which connects all the 3 spatial coordinates of that particle together, so they are not independent. The constraint may change with time, so time t will appear explicitly in the constraint equations. At any instant of time, when t is a constant, any one coordinate will be determined from the other coordinates, e.g. if xk and zk are given, then so is yk. One constraint equation counts as one constraint. If there are C constraints, each has an equation, so there will be C constraint equations. There is not necessarily one constraint equation for each particle, and if there are no constraints on the system then there are no constraint equations.

So far, the configuration of the system is defined by 3N quantities, but C coordinates can be eliminated, one coordinate from each constraint equation. The number of independent coordinates is n = 3NC. (In D dimensions, the original configuration would need ND coordinates, and the reduction by constraints means n = NDC). It is ideal to use the minimum number of coordinates needed to define the configuration of the entire system, while taking advantage of the constraints on the system. These quantities are known as generalized coordinates in this context, denoted qj(t). It is convenient to collect them into an n-tuple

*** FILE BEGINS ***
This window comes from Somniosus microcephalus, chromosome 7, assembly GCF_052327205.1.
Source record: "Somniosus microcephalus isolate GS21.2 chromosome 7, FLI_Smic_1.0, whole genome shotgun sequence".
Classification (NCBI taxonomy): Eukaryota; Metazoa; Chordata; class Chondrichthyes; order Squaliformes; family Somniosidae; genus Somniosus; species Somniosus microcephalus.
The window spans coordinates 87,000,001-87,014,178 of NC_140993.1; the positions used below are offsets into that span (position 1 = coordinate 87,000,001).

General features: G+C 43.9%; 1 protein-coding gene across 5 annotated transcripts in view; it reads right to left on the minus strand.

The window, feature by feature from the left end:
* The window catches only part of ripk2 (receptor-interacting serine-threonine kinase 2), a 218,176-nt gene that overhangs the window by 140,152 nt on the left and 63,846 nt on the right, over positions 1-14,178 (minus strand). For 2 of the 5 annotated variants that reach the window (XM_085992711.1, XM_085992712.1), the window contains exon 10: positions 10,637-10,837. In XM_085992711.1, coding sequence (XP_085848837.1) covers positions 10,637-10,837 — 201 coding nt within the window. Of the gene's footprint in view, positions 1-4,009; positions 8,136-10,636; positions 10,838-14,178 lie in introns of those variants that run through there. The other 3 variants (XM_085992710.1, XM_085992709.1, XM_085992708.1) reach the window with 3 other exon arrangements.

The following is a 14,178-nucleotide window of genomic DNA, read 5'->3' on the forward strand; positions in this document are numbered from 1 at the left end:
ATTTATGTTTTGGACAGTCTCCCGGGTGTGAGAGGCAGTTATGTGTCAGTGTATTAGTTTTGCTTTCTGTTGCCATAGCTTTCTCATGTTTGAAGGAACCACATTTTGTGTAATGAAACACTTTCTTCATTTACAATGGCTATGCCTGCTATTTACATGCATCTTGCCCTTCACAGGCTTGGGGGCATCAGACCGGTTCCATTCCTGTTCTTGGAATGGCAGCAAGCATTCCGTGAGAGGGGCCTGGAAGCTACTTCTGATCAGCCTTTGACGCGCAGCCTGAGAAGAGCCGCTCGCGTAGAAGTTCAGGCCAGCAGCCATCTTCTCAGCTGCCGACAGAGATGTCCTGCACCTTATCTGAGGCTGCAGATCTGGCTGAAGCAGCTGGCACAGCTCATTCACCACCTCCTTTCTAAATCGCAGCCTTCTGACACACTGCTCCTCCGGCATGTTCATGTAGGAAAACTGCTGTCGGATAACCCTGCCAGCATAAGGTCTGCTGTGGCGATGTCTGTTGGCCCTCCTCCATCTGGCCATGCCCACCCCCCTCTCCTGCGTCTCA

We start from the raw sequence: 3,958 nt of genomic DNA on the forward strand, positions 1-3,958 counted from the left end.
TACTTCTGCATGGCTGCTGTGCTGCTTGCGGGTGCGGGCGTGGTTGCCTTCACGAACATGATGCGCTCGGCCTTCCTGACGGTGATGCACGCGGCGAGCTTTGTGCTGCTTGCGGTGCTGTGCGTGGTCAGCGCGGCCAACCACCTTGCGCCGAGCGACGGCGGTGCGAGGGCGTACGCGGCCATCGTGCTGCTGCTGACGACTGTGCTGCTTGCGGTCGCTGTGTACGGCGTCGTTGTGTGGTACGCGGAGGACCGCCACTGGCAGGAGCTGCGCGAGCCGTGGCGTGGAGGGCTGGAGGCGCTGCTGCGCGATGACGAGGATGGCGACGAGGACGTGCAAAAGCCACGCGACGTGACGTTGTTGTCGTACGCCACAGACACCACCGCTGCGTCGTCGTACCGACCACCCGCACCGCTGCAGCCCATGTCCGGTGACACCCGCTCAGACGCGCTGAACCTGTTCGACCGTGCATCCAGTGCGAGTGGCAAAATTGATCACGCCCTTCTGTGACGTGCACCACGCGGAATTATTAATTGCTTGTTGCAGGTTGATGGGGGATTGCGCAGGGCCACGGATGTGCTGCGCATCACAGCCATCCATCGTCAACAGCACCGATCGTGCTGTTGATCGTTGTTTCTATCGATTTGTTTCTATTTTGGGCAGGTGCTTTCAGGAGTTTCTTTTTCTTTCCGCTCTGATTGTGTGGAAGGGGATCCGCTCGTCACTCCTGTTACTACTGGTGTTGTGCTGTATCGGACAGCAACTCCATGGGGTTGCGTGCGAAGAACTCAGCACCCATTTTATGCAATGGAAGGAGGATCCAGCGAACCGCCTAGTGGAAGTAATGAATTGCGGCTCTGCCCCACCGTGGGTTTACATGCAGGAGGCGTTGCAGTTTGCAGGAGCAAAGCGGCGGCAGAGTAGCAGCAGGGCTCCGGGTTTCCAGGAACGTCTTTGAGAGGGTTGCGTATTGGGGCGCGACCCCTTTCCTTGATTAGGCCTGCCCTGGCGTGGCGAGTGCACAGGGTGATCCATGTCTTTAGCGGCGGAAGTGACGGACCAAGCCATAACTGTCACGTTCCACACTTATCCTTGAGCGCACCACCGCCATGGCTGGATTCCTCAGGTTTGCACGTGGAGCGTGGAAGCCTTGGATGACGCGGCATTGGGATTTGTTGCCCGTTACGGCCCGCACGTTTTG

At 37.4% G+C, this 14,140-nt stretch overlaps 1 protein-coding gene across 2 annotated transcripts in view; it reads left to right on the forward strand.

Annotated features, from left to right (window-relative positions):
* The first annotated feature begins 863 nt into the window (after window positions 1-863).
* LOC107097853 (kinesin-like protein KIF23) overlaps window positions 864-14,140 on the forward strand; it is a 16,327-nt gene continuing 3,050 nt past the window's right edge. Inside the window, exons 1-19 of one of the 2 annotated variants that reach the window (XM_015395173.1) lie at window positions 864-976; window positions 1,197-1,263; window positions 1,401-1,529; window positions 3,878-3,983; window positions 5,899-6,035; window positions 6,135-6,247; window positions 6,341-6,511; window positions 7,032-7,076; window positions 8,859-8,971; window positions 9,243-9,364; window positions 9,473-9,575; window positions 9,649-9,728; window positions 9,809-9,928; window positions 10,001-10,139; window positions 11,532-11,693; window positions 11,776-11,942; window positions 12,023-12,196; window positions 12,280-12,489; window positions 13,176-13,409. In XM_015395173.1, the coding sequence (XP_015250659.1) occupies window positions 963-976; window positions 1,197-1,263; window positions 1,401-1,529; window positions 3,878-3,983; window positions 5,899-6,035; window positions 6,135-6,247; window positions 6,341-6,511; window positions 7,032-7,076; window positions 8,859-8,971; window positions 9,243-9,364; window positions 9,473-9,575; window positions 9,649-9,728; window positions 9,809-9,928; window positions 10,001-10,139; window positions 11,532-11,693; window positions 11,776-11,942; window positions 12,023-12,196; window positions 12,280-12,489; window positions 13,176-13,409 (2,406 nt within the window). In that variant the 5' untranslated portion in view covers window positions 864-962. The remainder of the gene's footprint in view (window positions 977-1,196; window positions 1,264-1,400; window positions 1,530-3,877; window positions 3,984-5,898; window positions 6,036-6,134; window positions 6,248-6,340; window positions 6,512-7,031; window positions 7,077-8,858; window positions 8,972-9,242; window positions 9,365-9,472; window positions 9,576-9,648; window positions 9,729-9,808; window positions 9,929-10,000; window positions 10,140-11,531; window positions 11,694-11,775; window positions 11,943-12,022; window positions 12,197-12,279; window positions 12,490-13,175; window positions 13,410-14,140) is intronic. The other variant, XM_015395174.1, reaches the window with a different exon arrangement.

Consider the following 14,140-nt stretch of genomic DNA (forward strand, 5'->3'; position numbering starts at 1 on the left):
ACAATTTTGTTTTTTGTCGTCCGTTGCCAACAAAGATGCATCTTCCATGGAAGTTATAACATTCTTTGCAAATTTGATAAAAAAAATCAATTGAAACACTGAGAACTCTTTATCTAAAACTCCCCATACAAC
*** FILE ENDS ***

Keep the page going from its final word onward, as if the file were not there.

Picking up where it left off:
\mathbf{q}(t) = (q_1(t), q_2(t), \ldots, q_n(t))

which is a point in the configuration space of the system. They are all independent of one other, and each is a function of time. Geometrically they can be lengths along straight lines, or arc lengths along curves, or angles; not necessarily Cartesian coordinates or other standard orthogonal coordinates. There is one for each degree of freedom, so the number of generalized coordinates equals the number of degrees of freedom, n. A degree of freedom corresponds to one quantity that changes the configuration of the system, for example the angle of a pendulum, or the arc length traversed by a bead along a wire.